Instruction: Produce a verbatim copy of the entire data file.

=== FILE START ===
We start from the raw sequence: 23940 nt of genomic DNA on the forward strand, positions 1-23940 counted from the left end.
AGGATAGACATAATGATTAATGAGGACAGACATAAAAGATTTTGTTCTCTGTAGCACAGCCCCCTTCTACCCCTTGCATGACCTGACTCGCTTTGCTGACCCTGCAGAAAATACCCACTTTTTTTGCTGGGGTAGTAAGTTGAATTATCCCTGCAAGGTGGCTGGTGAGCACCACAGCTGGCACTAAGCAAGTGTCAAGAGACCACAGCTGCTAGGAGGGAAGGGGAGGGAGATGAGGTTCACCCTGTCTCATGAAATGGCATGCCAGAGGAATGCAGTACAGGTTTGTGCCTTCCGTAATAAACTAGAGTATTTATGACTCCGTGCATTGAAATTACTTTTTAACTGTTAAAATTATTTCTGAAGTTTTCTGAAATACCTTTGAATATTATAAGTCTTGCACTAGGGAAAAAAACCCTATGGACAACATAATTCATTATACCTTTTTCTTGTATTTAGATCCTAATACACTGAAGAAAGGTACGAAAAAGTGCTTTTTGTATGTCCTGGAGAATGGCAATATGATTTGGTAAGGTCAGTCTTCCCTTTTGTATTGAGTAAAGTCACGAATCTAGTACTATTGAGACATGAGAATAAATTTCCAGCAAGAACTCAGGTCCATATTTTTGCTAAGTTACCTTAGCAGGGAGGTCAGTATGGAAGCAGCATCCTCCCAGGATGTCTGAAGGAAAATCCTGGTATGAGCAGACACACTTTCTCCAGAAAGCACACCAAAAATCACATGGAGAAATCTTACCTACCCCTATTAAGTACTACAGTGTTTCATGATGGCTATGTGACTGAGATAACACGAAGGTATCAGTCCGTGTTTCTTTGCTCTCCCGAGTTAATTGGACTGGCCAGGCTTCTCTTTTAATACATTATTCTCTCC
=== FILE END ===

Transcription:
We start from the raw sequence: 23940 nt of genomic DNA on the forward strand, positions 1-23940 counted from the left end.
AGGATAGACATAATGATTAATGAGGACAGACATAAAAGATTTTGTTCTCTGTAGCACAGCCCCCTTCTACCCCTTGCATGACCTGACTCGCTTTGCTGACCCTGCAGAAAATACCCACTTTTTTTGCTGGGGTAGTAAGTTGAATTATCCCTGCAAGGTGGCTGGTGAGCACCACAGCTGGCACTAAGCAAGTGTCAAGAGACCACAGCTGCTAGGAGGGAAGGGGAGGGAGATGAGGTTCACCCTGTCTCATGAAATGGCATGCCAGAGGAATGCAGTACAGGTTTGTGCCTTCCGTAATAAACTAGAGTATTTATGACTCCGTGCATTGAAATTACTTTTTAACTGTTAAAATTATTTCTGAAGTTTTCTGAAATACCTTTGAATATTATAAGTCTTGCACTAGGGAAAAAAACCCTATGGACAACATAATTCATTATACCTTTTTCTTGTATTTAGATCCTAATACACTGAAGAAAGGTACGAAAAAGTGCTTTTTGTATGTCCTGGAGAATGGCAATATGATTTGGTAAGGTCAGTCTTCCCTTTTGTATTGAGTAAAGTCACGAATCTAGTACTATTGAGACATGAGAATAAATTTCCAGCAAGAACTCAGGTCCATATTTTTGCTAAGTTACCTTAGCAGGGAGGTCAGTATGGAAGCAGCATCCTCCCAGGATGTCTGAAGGAAAATCCTGGTATGAGCAGACACACTTTCTCCAGAAAGCACACCAAAAATCACATGGAGAAATCTTACCTACCCCTATTAAGTACTACAGTGTTTCATGATGGCTATGTGACTGAGATAACACGAAGGTATCAGTCCGTGTTTCTTTGCTCTCCCGAGTTAATTGGACTGGCCAGGCTTCTCTTTTAATACATTATTCTCTCC